By Jesus Barreto A.
Rosa Astudillo, 64, did not have enough time to see the resumption in deliveries of the medicine that would have kept her alive. The kidney patient, who lived in Sucre state, suffered an accelerated deterioration of her body functioning. Unable to access treatment from any other source, she died on July 24.
In Venezuela, the transplant patients who receive the new organ, get the medicines to avoid rejection by the government. By law, private sector pharmacies can’t sell transplant drugs. So, when the government can not provide the meds, patients have a little choice. Those drugs are both expensive and hard to get.
Astudillo was the last name in a list of 17 deaths due to the lack of immunosuppressants, especially Tracolimus, according to a record of transplant-related deaths by NGO Amigos Trasplantados de Venezuela (ATV in Spanish).
Thanks to this immunosuppressant, Astudillo preserved the kidney she received four years ago. Currently, more than 2,700 transplant persons are at risk of losing their organs due to a lack of medicine.
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In July alone, the ATV counted five deaths for this cause. According to this figure, the state of Sucre shows the highest fatality rate.
Cesar Chacon, a resident of Sucre state, was reported dead July 5; Yulimar Escalona, from Barinas, died on July 11; and Lerida Naranjo, also from Sucre, who died on July 12, was the third deaths of this month. All deaths occurred in just one week, and all three had Tracolimus as a fundamental part of their organ preservation therapy. They were followed by Alfredo Quintero, who died on July 19, in Zulia state.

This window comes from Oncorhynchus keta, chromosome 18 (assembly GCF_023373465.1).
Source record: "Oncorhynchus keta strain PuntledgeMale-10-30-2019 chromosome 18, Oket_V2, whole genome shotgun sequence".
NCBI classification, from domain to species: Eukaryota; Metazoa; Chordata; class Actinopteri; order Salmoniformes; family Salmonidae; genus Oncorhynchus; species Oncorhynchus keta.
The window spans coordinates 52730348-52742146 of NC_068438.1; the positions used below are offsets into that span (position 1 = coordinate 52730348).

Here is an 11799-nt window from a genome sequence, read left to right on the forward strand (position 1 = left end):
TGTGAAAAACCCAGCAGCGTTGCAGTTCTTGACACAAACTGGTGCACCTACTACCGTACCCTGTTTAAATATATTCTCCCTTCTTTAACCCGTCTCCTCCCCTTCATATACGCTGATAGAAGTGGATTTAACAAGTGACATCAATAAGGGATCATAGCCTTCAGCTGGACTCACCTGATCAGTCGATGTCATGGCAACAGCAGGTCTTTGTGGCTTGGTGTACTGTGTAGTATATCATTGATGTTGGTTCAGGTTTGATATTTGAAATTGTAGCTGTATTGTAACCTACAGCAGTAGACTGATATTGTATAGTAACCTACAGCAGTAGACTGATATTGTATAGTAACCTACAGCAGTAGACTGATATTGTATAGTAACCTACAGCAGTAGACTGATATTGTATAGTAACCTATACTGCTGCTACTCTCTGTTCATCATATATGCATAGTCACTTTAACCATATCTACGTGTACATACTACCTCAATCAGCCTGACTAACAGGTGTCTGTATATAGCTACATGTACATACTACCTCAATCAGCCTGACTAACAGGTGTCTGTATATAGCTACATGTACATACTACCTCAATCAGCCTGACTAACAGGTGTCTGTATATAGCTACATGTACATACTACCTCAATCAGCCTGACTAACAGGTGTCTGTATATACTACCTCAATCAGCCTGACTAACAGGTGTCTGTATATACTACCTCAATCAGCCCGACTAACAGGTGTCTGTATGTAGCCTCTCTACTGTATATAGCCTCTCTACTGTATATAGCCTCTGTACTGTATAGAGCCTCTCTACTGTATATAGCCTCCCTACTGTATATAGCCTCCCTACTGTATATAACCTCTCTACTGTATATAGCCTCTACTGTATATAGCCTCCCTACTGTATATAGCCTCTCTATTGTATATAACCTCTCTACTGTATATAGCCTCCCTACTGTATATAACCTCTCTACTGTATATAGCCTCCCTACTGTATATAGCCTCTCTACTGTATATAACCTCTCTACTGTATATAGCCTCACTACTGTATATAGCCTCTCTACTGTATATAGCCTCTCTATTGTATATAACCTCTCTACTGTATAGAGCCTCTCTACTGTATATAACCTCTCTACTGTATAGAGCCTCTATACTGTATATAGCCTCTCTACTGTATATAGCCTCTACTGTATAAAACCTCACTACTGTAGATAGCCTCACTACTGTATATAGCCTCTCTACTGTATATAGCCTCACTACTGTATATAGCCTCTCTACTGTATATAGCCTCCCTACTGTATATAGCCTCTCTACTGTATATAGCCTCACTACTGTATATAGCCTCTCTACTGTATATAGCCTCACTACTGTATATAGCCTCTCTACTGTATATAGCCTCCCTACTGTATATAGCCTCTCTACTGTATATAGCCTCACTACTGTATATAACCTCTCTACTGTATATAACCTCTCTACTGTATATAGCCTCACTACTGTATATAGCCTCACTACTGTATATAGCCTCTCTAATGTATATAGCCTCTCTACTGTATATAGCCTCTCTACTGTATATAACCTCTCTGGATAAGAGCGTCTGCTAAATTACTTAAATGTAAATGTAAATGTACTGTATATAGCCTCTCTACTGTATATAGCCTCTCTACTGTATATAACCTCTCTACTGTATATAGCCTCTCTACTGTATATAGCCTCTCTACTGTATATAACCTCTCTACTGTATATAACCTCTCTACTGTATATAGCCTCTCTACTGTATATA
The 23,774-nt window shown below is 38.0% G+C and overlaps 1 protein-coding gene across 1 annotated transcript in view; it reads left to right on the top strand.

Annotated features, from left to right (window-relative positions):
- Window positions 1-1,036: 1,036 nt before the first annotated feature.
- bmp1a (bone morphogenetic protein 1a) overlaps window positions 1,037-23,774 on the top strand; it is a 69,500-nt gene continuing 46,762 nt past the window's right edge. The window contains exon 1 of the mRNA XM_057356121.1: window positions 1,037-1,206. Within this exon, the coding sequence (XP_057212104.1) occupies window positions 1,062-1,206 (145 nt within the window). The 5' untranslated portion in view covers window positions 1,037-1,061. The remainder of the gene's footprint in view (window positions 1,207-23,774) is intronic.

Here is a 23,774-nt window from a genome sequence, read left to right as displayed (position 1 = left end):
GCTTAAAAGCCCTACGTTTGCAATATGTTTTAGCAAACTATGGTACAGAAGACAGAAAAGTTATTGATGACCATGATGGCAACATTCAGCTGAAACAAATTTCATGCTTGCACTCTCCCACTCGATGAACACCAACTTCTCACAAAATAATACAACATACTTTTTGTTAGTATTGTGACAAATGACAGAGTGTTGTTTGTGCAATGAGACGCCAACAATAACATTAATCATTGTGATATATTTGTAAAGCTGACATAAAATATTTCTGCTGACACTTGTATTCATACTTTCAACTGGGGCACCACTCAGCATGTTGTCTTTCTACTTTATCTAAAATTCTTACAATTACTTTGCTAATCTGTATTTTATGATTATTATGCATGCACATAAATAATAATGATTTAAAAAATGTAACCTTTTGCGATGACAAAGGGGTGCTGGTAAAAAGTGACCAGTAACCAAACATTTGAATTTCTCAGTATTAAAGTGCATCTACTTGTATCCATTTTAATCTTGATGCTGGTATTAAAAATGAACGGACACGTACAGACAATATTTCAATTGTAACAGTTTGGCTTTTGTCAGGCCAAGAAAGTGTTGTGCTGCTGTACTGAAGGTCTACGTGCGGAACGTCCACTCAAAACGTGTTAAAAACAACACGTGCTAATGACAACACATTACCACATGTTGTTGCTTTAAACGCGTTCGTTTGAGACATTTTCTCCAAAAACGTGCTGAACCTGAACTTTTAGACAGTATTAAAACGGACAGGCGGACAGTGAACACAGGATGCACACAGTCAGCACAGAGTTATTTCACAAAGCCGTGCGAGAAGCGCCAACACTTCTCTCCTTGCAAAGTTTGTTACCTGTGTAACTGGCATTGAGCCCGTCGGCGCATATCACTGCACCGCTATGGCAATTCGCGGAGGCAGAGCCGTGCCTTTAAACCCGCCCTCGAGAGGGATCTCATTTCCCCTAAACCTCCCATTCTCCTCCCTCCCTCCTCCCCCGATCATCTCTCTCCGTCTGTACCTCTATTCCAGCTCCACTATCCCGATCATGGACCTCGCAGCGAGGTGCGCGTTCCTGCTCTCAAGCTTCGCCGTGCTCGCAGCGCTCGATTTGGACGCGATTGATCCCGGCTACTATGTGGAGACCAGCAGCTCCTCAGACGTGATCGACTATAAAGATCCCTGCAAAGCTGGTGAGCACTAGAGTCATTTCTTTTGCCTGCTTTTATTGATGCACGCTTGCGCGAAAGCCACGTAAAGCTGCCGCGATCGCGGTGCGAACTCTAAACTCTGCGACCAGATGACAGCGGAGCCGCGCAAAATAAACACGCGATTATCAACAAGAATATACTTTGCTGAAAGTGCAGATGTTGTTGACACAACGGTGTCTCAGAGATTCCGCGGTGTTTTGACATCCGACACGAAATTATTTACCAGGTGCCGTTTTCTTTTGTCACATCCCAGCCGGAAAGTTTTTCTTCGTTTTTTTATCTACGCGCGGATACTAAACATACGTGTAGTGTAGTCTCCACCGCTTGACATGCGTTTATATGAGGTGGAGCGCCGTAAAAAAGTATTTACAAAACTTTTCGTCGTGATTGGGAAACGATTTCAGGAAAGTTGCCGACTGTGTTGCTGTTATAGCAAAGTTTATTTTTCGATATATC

All the deaths were preceded by a severe agony, as a consequence of the failure of the transplanted organ. Hypertension, increased levels of urea, creatinine, glycemia, and potassium in the blood are the first symptoms of this lethal disorder.
When a patient loses a transplanted organ, the evolution of complications tends to be faster, explained Reymer Villlamizar, director of ATV. Many of the patients must return for dialysis treatment (in kidney transplant cases). But most do not resist.
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The 1-milligram Tracolimus was sold out a year ago in the high-cost pharmacies of the Venezuelan Social Security Institute (Ivss). On the morning of Monday, July 27, at the Ivss agency located in Los Ruices, Caracas, officials from the Ministry of Health reported the availability of the drug. This announcement was made just minutes before the start of a protest by transplant patients, led by Villlamizar.
Those affected have the fear that this resumption will not last. Each patient requires a specific lifetime dose that cannot be interrupted.
Villamizar said that in early July, the Tracolimus drug reappeared on the black market with the Ivss seal. These sales are illegal because the compound has to be imported exclusively by the state. After 17 transplant recipients die, Maduro regime resumes supplying of medication.